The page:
Since Pakistan’s creation, Barelvis, who make up 60% of the population, have been the most effective obstacle against Islamic radicals. Richard Kurin, an American academic, studied life in a Pakistani village and provided some interesting insights into the lesser known and more liberal/tolerant side of the population. Mainstream Sunni Barelvis have been conspicuous by their absence from militant organisations. With rare exceptions, Barelvi groups, as a matter of rule, are non-violent 29
The Governments Approach to Sufism
The post-colonial Pakistani government put Sufi shrines under the control of the Auqaf Department (the government department of religious endowments) seeking to weaken the powers of the spiritual heirs of the saints.
• The pamphlets published by the department expunged the miraculous from the legends, repainting the lives of Sufi saints in a conservative light. The powers of the department were expanded over time and the same policy remains today..
• The Auqaf Department, under then President Zia, preferred graduates of the DeobandiSunni school and hundreds of mosques that were being run by Barelvis thus fell into Deobandi hands.
• Similarly Deobandis were given preference as preachers in the military.
• Distribution of zakat funds were lopsided in favour of Deobandi, Ahle-Hadith and JI madrasas (Zakat, according to Qur’anic injunctions, cannot be used for mosques or educational projects like madrasas)
The Auqaf Department and puritanical Deobandi-Salafi-JI Sunni movements have considerably weakened Sufi Islam and its Barelvi component; despite this effort it still has the largest following.
27 Globalsecurity.org on Barelvi Islam
28 The state of sectarianism in Pakistan, ICG, Asia Report No 95, 18 April 2005
29 Pakistan: Madrasas, Extremism and the Military, ICG Asia Report No 36, 29 July 2002 as amended on 15 July 2005
The Governments Approach to Minorities 30
The US Department of State’s ‘International Religious Freedom Report’ , November 2005. provides a grim picture of Pakistan’s treatment of minority faiths. The extracts below highlight that a serious problem of discrimination against minorities exists in Pakistan perpetuated by the Government itself:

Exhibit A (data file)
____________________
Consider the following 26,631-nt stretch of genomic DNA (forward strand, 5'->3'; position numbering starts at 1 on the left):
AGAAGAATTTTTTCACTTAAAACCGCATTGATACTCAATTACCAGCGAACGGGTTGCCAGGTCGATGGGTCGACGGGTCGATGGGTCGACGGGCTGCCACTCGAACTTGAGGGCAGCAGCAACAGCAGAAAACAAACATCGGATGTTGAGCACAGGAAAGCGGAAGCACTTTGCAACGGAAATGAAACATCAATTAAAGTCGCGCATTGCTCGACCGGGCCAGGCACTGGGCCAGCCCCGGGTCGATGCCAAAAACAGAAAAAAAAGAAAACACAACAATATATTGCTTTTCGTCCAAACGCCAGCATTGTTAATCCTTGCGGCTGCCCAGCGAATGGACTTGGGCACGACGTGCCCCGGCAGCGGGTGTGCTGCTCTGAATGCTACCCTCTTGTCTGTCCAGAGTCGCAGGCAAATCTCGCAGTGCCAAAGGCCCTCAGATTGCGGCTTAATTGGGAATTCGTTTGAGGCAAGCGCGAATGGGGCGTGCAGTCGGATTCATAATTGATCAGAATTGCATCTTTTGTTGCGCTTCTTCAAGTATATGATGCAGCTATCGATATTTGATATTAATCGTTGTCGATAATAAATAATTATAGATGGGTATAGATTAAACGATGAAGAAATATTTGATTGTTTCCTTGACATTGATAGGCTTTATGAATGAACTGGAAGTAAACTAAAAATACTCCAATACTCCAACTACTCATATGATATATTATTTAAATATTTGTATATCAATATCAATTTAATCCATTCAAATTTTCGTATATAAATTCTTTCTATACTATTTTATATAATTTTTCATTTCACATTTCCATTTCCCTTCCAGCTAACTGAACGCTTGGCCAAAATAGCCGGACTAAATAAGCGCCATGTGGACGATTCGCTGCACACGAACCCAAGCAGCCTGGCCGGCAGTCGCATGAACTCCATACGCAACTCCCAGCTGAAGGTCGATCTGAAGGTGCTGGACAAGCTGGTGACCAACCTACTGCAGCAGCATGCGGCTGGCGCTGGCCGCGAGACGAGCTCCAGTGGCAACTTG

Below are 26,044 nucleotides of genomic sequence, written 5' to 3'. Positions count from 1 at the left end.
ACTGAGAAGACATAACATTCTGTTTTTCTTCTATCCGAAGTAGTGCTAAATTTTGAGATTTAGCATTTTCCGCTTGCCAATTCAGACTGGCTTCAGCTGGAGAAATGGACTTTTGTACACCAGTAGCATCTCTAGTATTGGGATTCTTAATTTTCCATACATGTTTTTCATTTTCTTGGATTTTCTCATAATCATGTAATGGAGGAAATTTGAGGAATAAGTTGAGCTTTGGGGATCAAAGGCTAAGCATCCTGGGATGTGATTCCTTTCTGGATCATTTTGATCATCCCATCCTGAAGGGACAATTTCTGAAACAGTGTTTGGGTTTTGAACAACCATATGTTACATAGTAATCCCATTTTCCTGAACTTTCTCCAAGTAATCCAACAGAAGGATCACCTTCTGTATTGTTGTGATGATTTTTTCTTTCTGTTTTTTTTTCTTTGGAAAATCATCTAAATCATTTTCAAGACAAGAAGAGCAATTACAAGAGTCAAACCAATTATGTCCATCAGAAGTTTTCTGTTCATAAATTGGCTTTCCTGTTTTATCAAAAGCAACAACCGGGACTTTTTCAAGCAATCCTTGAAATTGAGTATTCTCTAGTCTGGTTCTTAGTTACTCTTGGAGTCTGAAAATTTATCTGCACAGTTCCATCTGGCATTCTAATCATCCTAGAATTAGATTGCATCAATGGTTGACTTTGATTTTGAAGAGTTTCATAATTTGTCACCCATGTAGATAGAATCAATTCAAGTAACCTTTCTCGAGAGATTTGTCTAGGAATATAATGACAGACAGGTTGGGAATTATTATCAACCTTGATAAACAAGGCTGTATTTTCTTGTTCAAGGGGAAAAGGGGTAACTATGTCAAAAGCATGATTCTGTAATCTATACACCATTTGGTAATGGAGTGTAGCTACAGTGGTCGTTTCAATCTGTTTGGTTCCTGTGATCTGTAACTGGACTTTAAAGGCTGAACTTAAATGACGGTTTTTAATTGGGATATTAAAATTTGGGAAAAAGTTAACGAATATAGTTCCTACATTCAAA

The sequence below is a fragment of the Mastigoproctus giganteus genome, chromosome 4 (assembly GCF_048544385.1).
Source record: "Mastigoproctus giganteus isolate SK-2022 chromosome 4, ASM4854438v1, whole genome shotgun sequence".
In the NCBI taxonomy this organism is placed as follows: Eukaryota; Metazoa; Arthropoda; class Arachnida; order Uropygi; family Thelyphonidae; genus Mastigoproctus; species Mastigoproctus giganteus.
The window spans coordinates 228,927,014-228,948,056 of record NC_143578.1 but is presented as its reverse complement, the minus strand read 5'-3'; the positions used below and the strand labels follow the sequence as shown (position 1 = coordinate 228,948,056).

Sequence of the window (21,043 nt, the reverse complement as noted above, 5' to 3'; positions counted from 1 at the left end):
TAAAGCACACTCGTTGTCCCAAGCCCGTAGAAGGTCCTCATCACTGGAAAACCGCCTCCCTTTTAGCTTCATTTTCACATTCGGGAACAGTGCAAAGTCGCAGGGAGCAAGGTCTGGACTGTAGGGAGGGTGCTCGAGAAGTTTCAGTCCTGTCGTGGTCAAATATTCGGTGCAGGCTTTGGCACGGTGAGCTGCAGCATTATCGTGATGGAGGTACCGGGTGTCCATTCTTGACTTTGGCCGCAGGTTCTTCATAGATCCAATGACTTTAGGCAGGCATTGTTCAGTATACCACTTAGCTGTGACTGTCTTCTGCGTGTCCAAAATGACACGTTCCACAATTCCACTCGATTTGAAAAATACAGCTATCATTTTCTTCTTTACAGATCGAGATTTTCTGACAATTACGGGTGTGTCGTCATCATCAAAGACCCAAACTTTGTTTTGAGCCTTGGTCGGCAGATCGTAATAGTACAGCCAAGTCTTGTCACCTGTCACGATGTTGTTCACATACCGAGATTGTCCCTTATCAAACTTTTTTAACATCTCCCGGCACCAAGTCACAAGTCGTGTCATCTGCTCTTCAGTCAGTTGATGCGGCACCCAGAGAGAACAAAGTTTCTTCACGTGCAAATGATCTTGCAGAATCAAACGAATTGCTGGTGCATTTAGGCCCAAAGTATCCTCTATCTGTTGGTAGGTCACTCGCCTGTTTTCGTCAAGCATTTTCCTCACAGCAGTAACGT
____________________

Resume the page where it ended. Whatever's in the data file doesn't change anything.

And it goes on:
• “The Government fails to protect the rights of religious minorities. Discriminatory legislation and the Government's failure to take action against societal forces hostile to those who practice a different faith fostered religious intolerance and acts of violence and intimidation against religious minorities.”
• “Sunni Muslims appeared to receive favorable consideration in government hiring and advancement. All those wishing to obtain government identification documents as Muslims have to declare an oath on belief in the finality of the Prophethood, a provision designed to discriminate against Ahmadis.”
• “Religious minorities, including Shia, contended that the Government persistently discriminated against members of their communities in hiring for the civil service and in admissions to government institutions of higher learning. Promotions for all minority groups appeared limited within the civil service.”
• “Members of minority religions volunteered for military service in small numbers, and there are no official obstacles to their advancement. However, in practice nonMuslims rarely, if ever, rose above the rank of colonel and were not assigned to politically sensitive positions.”
• “A chaplaincy corps provided services for Muslim soldiers, but no similar services were available for religious minorities.”
• “The blasphemy laws were routinely used to harass religious minorities and liberal Muslims and to settle personal scores or business rivalries.” [In spite of this the government has not had the will to push through reforms albeit an attempt was made.]
The above opinion is the official view of the US Government, which regards Pakistan as a key ally in its global war on terror. It is an unbiased view underscoring that the government of Pakistan needs to set a better example of ‘enlightened moderation’ .
Besides the above, the Pakistani administration has run a ruthless programme from 1988 to turn the Shias into a minority in the Northern Areas through resettling Sunnis from Punjab and the NWFP. The Shia revolt of 1988 was brutally crushed by Musharraf himself purportedly with help from Osama bin Laden 31 .
8. Other Key Issues
Nationalism – Punjabi Domination
Importantly, the history of Pakistan suggests that most of the secessionist/ autonomy movements whether the Bengalis (Bangladesh), Sindhis, Balochis, Mohajirs, Seraikis or the Pukhtoons are a reaction to the attitude of Punjabi Muslims who have dominated the political landscape and the army. Even Kashmiri Muslims are now wary of Pakistan for the same reasons. This trend needs to be reversed as this environment breeds extremist Islamic parties.
ISI – A Key Player
The ISI (Inter-Services Intelligence) is a very powerful Islamic institution that is often accused of being “rogue”. However, its efforts to back the Taliban and to foster the Kashmiri insurgency were state-approved. In neither case was the ISI proceeding without the sanction of the military and political leadership. The fact that many of the senior officers do not work in the organization on a permanent basis, but are seconded from the army, clearly works in Musharraf’s favour and limits the growth of an institutional ‘ISI view’ . Since the ISI was supplying and training Islamic radicals who had been active in Kashmir, there are bound to have misgivings with regards to Musharraf’s current policies though there is no indication that they are attempting to overturn these policies.
30 International Religious Freedom Report, US Department of State, November 2005
31 Musharraf’s Ban: An Analysis, South Asia Analysis Group, 18 January 2002
URL of Part 1: http://newageislam.com/books-and-documents/rohan-bedi/have-pakistanis-forgotten-their-sufi-traditions?-part---1/d/102176
URL of Part 2: http://newageislam.com/books-and-documents/rohan-bedi/have-pakistanis-forgotten-their-sufi-traditions?-part-–-2/d/102197